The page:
How to get down from the top of a volcano

My skin and clothes had turned the same smudgy grey-brown. The earthy taste of dirt was wedged between every tooth, and a paste was forming on my dry tongue. My wrists were now sore hinges, and both legs shook as I dismounted from the bike. My poor bottom was more than a little shaken up. I beamed at my friends through my aching jaw – we had survived the descent.

Arequipa is an extreme city by all accounts. It experiences 8-10 tremors a day, and the giant cartoon crack on the bell tower of the cathedral testifies to the real possibility of another earthquake. The preserved body of Inkan child sacrifice from 500 years ago, named ‘Momia Juanita’*, crouches in frozen captivity in the local Catholic history museum. Three ominous volcanoes loom heavy on the horizon, with El Misti winning the title for most active. Between rocky gorges white water flows furiously, creating froth that could rival any barista’s cappuccino crown. The water flips the heavy orange rafts and canoes that shoot themselves down river, and takes unlucky oars captive (including mine).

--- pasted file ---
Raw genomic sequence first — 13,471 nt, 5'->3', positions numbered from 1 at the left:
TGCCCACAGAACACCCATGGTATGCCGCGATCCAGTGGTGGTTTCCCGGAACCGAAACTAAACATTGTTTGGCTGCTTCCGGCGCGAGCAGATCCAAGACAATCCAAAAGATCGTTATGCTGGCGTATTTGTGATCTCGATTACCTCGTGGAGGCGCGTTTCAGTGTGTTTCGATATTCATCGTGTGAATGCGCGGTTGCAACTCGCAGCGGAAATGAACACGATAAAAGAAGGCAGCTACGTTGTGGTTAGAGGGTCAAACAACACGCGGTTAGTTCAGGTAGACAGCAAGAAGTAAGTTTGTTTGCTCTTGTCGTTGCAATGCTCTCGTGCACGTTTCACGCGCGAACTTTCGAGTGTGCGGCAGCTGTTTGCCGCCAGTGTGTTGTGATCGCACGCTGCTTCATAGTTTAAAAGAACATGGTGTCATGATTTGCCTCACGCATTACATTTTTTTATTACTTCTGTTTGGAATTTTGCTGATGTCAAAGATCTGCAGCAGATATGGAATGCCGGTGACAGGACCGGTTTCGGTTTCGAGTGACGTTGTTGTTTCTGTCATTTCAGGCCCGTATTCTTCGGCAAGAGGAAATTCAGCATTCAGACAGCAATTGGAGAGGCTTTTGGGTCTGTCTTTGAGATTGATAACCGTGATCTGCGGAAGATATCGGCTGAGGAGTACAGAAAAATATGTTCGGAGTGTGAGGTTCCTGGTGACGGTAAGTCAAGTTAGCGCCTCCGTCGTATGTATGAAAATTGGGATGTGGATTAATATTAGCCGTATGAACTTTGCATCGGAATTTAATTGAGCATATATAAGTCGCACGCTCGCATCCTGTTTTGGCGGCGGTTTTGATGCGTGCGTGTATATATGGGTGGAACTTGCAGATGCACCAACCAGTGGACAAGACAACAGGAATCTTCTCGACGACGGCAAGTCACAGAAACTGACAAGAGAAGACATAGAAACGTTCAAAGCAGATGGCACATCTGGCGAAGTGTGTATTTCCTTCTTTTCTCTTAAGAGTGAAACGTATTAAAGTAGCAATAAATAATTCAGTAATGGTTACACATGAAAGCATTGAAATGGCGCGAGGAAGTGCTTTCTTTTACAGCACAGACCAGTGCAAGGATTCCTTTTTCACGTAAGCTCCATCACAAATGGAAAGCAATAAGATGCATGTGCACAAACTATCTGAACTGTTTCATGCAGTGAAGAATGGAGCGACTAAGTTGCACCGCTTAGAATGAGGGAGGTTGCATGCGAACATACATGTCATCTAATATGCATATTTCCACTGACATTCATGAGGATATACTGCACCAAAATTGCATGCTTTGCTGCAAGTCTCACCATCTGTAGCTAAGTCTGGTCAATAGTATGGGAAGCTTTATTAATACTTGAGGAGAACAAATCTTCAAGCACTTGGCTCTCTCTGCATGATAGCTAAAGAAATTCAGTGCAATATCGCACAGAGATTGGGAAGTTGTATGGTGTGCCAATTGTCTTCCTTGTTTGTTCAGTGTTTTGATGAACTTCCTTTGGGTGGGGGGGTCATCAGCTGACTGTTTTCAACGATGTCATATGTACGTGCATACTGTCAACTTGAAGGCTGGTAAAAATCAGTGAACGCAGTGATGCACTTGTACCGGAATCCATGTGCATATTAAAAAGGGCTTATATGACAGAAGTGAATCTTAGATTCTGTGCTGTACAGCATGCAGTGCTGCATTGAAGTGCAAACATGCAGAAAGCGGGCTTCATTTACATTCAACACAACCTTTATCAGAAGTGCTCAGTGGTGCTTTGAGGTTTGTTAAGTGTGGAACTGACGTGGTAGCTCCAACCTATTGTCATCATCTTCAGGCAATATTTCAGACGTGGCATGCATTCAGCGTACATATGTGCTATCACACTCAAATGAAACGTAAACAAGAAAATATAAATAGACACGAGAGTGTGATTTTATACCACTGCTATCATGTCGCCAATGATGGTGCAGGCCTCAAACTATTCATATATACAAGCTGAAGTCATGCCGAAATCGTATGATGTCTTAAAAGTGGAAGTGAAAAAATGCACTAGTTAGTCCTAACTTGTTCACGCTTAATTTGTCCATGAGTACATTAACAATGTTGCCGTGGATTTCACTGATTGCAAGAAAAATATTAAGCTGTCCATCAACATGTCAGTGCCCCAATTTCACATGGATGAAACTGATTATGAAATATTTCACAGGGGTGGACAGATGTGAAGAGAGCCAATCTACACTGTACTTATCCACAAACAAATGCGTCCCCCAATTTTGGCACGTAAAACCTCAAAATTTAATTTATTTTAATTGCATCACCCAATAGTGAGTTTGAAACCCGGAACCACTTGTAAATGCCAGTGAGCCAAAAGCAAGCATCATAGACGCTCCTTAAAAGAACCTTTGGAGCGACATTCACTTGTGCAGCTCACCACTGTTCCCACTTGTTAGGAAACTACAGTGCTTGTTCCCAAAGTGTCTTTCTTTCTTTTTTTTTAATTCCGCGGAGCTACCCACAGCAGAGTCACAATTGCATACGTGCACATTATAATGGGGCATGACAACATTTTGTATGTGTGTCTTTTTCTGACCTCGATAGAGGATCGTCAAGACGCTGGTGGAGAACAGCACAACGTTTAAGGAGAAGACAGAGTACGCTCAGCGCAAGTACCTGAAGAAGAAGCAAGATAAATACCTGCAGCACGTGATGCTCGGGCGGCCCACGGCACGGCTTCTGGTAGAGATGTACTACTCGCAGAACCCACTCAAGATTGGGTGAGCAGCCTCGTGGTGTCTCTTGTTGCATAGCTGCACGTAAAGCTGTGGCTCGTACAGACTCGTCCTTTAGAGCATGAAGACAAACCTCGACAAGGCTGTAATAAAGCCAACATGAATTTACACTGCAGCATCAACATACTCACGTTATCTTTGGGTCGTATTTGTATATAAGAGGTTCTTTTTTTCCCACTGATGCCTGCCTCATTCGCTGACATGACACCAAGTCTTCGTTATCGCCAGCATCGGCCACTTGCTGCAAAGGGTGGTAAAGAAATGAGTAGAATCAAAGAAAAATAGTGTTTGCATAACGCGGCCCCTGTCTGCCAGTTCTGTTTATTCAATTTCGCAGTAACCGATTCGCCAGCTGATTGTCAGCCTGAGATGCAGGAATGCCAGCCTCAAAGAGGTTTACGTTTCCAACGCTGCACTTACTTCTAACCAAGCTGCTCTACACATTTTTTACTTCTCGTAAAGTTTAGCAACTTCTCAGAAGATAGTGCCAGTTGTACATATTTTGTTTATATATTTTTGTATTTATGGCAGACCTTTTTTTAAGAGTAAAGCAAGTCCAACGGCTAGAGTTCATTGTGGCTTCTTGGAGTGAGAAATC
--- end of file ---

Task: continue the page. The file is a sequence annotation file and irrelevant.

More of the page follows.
So in the spirit of the place, my friends and I signed up for a mountain biking trip down a mountain. Well, not exactly a mountain – the Chachani volcano. Opposite the monstrous time bomb that is El Misti.

Things didn’t start well. We all got so excited about spotting two native vicuñas (like llamas, but fancy and rarer) on the long drive up, we were forced to squat unceremoniously at the top to relieve ourselves. It wouldn’t have been too bad, but there was a troop of armed guards who patrolled the area to protect the communication tower, and it was their job to watch what we were doing. Our tour guides, as polite as they were, must have inwardly despaired as I velcro-ed my elbow pads to my knees. Erin and I asked them to show us how to work the gears more than once, but in hindsight all we needed to know was how to slam the brakes.